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Cost-efficiency of animal welfare in broiler production systems: A pilot study using the Welfare Quality® assessment protocol
- Gocsik, Éva, Brooshooft, Suzanne D., de Jong, Ingrid C., Saatkamp, Helmut W.
- Agricultural systems 2016 v.146 pp. 55-69
- animal welfare, broiler chickens, cost effectiveness, data collection, decision making, farmers, farms, flocks, poultry production, production costs, production technology, scotophase, stocking rate, Italy, Netherlands, United Kingdom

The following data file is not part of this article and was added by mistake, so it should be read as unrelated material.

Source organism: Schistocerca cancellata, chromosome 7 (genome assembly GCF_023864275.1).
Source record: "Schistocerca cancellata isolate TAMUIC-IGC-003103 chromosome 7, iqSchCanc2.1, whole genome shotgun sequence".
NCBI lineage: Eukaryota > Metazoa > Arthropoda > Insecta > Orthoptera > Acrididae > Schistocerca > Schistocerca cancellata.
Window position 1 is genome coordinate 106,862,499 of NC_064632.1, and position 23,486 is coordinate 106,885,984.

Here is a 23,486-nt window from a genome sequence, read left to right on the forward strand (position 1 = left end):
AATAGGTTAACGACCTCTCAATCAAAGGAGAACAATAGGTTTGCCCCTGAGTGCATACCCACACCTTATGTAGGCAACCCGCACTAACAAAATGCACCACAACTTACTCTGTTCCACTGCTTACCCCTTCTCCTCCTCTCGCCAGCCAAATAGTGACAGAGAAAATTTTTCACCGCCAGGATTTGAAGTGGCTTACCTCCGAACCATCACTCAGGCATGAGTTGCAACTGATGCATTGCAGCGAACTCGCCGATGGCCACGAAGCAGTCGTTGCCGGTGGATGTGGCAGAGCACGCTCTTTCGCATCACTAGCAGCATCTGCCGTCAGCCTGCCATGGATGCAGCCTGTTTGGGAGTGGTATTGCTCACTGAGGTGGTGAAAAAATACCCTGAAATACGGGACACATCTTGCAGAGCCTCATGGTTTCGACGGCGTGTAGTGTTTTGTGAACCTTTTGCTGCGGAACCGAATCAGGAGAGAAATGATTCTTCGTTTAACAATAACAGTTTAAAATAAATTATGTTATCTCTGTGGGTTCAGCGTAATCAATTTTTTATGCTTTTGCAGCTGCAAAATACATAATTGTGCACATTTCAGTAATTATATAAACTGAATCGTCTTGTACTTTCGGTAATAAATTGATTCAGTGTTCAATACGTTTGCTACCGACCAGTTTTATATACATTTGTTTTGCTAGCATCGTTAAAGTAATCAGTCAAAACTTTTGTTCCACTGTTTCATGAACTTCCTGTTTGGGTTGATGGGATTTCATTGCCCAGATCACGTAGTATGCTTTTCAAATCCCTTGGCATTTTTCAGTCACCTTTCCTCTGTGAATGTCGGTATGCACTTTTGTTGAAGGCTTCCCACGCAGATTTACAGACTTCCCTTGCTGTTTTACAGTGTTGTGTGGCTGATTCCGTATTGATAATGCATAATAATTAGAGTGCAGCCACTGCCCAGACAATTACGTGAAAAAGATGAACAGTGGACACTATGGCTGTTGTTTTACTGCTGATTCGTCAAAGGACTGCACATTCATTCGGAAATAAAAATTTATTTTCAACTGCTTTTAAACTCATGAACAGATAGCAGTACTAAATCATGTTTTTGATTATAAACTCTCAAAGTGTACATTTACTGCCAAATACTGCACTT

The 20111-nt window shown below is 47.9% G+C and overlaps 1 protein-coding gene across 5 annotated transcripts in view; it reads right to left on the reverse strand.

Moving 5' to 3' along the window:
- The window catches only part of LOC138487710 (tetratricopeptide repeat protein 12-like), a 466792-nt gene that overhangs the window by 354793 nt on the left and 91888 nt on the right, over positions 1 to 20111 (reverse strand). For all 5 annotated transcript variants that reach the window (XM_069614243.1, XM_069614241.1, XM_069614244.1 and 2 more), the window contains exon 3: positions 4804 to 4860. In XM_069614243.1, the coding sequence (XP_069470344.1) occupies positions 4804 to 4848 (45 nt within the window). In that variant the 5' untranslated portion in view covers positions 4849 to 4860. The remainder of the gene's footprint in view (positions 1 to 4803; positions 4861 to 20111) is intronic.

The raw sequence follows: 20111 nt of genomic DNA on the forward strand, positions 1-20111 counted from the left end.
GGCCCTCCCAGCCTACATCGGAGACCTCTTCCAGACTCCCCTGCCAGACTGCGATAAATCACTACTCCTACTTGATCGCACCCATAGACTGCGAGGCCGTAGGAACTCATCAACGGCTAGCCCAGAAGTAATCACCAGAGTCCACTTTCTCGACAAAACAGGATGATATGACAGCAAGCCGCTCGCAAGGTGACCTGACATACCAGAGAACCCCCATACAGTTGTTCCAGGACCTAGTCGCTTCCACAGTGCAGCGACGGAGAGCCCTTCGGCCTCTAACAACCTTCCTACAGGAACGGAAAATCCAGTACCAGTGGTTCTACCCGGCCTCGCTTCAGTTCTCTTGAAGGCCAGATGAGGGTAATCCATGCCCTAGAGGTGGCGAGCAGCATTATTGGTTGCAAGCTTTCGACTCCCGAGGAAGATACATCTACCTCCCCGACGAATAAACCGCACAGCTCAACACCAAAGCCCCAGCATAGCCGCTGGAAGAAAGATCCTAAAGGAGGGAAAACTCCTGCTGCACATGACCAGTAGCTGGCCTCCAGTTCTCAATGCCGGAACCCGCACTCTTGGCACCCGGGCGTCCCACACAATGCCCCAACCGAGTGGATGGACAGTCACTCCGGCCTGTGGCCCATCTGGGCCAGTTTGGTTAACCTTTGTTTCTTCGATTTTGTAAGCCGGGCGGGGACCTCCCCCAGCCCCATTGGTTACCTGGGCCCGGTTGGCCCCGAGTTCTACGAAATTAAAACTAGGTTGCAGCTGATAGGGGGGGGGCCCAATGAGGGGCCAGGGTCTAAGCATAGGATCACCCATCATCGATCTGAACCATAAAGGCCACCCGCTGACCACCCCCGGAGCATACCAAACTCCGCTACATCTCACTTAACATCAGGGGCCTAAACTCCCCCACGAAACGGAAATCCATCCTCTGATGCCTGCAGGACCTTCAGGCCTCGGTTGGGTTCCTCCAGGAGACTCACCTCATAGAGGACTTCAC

- Broiler producers operate in a highly competitive and cost-price driven environment. In addition, in recent years the societal pressure to improve animal welfare (AW) in broiler production systems is increasing. Hence, from an economic and decision making point of view, the cost-efficiency of improvement in AW obtained from a certain production system is of great importance. Therefore, the aim of this paper was to analyze the contribution of four different production systems to overall AW and the cost-efficiency of increased AW at the farm level. Cost-efficiency was calculated as the ratio of the change in the level of animal welfare and the change in the level of production costs compared to the level of conventional system (i.e., legal minimum standards). The level of AW was measured by the Welfare Quality index score (WQ index score) calculated on the basis of data collected in 168 flocks in the Netherlands, United Kingdom and Italy within the Welfare Quality® project. On the basis of system attributes, three main segments of production systems are distinguished, i.e., conventional, middle-market and top-market systems. The middle-market and top-market systems use a slow growing breed. Stocking density ranges from 25 to 31kg/m2 in middle-market systems and from 21 to 27.5kg/m2 in top-market systems. In the middle-market systems, a covered veranda is provided to the chickens, whereas in the top-market systems chickens have access to an outdoor range. Results show that the middle-market systems, such as Volwaard and Puur & Eerlijk systems, had the highest WQ index score (736), whereas the conventional system had the lowest (577). Moreover, the WQ index score of extensive outdoor (733) and organic systems (698) was below that of the middle-market systems. The major system attributes that differentiate between production systems are broiler type, stocking density and outdoor access. Three system attributes contributed most to AW in all systems, i.e., broiler type, stocking density and length of the dark period. With respect to production costs, broiler chickens kept in conventional system were produced at the lowest costs, followed by the middle-market, the extensive outdoor, and the organic systems. With regard to cost-efficiency, when shifting from conventional to an alternative system, middle-market systems (i.e., Volwaard and Puur & Eerlijk; 8.37) outperformed the extensive outdoor (3.90) and organic systems (1.03). Overall, it can be concluded that the middle-market systems could be attractive for farmers due to their high cost-efficiency and the flexibility to revert to the conventional system.